Given that we’ve come so far since the first cellphone call was made 42 years ago, where are we likely headed to next?

Well, global networking powerhouse Cisco has lifted the cloth on its crystal ball and offered up its predictions for where mobile and mobile data are going in the next few years. And if it’s anywhere near right, then we’re in for some astonishing growth in both spaces.

1. Global mobile data traffic will increase nearly tenfold between 2014 and 2019

Mobile data traffic will grow at a compound annual growth rate (CAGR) of 57% from 2014 to 2019, reaching 24.3 exabytes per month by 2019.

Cisco Exabytes

2. By 2019 there will be nearly 1.5 mobile devices for every person on the planet

There will be 11.5 billion mobile-connected devices by 2019, including M2M modules—exceeding the world’s projected population at that time (7.6 billion).

Cisco devices

3. Mobile network connection speeds will increase more than twofold by 2019

The average mobile network connection speed (1.7 Mbps in 2014) will reach nearly 4.0 megabits per second (Mbps) by 2019. By 2016, average mobile network connection speed will surpass 2.0 Mbps.

4. By 2019, 4G will be 26% of connections, but 68% of total traffic

By 2019, a 4G connection will generate 10 times more traffic on average than a non-4G connection.

<center<Cisco 4G traffic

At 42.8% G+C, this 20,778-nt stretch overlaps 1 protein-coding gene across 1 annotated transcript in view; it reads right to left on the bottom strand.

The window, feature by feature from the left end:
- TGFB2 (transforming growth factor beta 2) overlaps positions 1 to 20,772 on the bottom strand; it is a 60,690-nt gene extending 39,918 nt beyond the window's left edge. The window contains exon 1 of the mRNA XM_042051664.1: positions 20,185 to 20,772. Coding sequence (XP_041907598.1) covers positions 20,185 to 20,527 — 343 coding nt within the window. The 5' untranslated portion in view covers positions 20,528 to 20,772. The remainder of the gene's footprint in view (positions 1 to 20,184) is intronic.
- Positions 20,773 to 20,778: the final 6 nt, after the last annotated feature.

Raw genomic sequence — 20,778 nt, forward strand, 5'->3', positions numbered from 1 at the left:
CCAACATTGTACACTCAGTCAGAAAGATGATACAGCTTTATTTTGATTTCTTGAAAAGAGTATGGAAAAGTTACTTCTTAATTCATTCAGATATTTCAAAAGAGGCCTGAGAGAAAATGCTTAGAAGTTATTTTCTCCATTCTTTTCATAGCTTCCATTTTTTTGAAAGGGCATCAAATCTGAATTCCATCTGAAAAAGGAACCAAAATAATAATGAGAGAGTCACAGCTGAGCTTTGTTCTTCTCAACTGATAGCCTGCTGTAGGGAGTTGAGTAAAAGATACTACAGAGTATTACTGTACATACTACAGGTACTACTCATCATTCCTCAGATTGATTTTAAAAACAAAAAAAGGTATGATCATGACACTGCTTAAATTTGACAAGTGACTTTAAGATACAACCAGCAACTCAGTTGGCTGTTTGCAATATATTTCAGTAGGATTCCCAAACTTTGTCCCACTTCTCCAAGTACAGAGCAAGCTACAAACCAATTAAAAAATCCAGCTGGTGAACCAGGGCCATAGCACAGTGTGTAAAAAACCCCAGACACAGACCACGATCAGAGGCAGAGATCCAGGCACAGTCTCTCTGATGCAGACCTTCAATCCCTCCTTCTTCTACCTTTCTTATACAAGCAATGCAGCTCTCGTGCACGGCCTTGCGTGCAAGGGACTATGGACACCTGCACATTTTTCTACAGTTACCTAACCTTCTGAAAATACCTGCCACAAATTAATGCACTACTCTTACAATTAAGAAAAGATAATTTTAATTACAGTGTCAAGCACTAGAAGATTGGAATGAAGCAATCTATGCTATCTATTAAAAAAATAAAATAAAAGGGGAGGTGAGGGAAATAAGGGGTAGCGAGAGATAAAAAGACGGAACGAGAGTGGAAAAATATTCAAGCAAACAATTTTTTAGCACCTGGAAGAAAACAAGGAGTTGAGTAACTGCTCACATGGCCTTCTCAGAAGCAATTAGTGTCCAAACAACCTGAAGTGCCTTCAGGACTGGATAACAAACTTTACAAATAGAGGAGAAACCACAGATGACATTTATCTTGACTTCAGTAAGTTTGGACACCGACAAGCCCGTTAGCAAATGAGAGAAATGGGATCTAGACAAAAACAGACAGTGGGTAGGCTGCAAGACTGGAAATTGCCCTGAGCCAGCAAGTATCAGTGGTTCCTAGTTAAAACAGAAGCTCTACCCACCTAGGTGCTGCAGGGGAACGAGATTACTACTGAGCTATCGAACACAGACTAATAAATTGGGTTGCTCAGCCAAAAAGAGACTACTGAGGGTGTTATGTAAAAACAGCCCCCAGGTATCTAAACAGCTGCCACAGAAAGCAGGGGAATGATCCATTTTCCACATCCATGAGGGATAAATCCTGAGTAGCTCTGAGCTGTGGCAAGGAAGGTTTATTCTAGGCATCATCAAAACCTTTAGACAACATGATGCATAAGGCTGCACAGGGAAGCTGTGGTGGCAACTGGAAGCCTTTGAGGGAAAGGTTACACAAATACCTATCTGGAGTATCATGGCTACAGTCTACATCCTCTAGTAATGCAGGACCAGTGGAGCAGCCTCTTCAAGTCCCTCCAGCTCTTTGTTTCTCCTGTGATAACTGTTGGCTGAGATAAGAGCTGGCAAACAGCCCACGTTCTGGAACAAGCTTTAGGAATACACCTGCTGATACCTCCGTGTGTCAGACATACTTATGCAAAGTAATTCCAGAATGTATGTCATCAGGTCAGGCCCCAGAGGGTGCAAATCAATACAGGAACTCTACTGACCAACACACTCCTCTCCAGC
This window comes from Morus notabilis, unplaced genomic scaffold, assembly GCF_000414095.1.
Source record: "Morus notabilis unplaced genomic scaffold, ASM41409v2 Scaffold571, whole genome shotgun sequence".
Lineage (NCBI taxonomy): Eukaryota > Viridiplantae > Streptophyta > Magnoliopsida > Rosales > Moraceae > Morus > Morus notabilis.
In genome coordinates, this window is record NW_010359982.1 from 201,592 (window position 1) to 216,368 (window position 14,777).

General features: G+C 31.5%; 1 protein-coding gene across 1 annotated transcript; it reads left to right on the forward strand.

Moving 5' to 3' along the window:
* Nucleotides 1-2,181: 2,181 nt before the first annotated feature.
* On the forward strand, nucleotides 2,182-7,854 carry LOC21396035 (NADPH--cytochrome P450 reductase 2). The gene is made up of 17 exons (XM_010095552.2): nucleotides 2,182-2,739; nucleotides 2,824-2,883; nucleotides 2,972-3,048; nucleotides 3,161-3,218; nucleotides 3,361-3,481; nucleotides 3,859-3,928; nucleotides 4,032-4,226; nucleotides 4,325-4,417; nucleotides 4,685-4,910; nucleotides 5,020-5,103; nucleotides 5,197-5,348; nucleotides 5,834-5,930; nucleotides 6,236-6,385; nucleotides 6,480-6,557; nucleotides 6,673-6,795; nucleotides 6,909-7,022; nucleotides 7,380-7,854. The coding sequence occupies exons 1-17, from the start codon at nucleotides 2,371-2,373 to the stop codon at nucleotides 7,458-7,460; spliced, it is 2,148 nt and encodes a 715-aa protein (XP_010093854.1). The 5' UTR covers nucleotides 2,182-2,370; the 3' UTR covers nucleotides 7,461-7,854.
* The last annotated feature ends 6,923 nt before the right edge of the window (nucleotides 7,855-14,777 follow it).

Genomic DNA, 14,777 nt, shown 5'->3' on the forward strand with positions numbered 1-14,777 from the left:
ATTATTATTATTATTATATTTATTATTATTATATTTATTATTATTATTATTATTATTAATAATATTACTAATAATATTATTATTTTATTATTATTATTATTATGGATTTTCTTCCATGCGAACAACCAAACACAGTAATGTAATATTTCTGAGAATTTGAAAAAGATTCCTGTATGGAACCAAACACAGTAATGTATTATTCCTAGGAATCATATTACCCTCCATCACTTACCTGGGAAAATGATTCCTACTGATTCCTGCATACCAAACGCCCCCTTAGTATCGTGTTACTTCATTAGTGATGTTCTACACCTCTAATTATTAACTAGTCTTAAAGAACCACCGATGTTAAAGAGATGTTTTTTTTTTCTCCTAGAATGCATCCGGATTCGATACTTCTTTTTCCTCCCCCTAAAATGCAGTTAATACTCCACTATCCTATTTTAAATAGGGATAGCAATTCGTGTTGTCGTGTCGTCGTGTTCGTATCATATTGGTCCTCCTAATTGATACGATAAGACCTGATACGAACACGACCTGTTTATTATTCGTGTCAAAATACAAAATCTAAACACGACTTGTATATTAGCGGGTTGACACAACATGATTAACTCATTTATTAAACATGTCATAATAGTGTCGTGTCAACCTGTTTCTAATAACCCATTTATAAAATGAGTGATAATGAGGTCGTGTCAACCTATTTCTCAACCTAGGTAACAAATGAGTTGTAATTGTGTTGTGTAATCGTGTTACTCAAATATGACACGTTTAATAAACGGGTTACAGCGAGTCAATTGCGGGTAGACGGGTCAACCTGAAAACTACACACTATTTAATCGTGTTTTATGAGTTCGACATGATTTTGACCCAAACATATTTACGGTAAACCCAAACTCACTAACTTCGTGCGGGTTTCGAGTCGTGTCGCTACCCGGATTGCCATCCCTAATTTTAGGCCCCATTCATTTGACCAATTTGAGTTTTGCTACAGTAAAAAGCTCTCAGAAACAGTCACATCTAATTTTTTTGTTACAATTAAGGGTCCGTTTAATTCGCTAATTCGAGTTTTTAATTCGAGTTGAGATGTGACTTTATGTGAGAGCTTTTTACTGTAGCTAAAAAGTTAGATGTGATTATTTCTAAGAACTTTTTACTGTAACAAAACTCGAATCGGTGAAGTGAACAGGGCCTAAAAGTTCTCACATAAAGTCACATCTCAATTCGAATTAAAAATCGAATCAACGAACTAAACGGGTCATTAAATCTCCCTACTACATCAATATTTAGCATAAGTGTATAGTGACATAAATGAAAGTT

5. By 2019, more than half of all devices connected to the mobile network will be “smart” devices

Globally, 54% of mobile devices will be smart devices by 2019, up from 26 percent in 2014. The vast majority of mobile data traffic (97 percent) will originate from these smart devices by 2019, up from 88% in 2014.

6. By 2019, 54% of all global mobile devices could potentially be capable of connecting to an IPv6 mobile network

More than 6.2 billion devices will be IPv6-capable by 2019.

7. Nearly three-fourths of the world’s mobile data traffic will be video by 2019

Mobile video will increase 13-fold between 2014 and 2019, accounting for 72% of total mobile data traffic by the end of the forecast period.

Cisco Video

8. By 2019, mobile-connected tablets will generate nearly double the traffic generated by the entire global mobile network in 2014

The amount of mobile data traffic generated by tablets by 2019 (3.2 exabytes per month) will be 1.3 times higher than the total amount of global mobile data traffic in 2014 (2.5 exabytes per month).

9. The average smartphone will generate 4.0 GB of traffic per month by 2019